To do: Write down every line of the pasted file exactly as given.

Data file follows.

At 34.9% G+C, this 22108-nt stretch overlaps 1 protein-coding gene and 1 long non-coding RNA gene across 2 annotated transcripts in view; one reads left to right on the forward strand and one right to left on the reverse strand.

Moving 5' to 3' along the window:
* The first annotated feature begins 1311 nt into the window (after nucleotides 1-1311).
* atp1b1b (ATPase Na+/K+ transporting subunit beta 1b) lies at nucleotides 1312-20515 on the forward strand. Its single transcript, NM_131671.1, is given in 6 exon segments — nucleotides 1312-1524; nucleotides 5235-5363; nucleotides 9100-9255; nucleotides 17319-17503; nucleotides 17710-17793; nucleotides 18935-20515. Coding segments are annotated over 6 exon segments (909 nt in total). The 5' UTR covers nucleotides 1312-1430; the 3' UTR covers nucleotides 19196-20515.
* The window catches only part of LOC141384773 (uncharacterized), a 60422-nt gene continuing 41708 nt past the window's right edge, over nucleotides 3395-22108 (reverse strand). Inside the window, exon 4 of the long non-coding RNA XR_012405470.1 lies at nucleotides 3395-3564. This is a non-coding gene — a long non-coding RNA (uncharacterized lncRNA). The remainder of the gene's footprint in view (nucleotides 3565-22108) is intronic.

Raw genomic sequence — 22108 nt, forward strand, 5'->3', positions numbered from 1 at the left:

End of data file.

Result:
At 34.9% G+C, this 22108-nt stretch overlaps 1 protein-coding gene and 1 long non-coding RNA gene across 2 annotated transcripts in view; one reads left to right on the forward strand and one right to left on the reverse strand.

Moving 5' to 3' along the window:
* The first annotated feature begins 1311 nt into the window (after nucleotides 1-1311).
* atp1b1b (ATPase Na+/K+ transporting subunit beta 1b) lies at nucleotides 1312-20515 on the forward strand. Its single transcript, NM_131671.1, is given in 6 exon segments — nucleotides 1312-1524; nucleotides 5235-5363; nucleotides 9100-9255; nucleotides 17319-17503; nucleotides 17710-17793; nucleotides 18935-20515. Coding segments are annotated over 6 exon segments (909 nt in total). The 5' UTR covers nucleotides 1312-1430; the 3' UTR covers nucleotides 19196-20515.
* The window catches only part of LOC141384773 (uncharacterized), a 60422-nt gene continuing 41708 nt past the window's right edge, over nucleotides 3395-22108 (reverse strand). Inside the window, exon 4 of the long non-coding RNA XR_012405470.1 lies at nucleotides 3395-3564. This is a non-coding gene — a long non-coding RNA (uncharacterized lncRNA). The remainder of the gene's footprint in view (nucleotides 3565-22108) is intronic.

Raw genomic sequence — 22108 nt, forward strand, 5'->3', positions numbered from 1 at the left: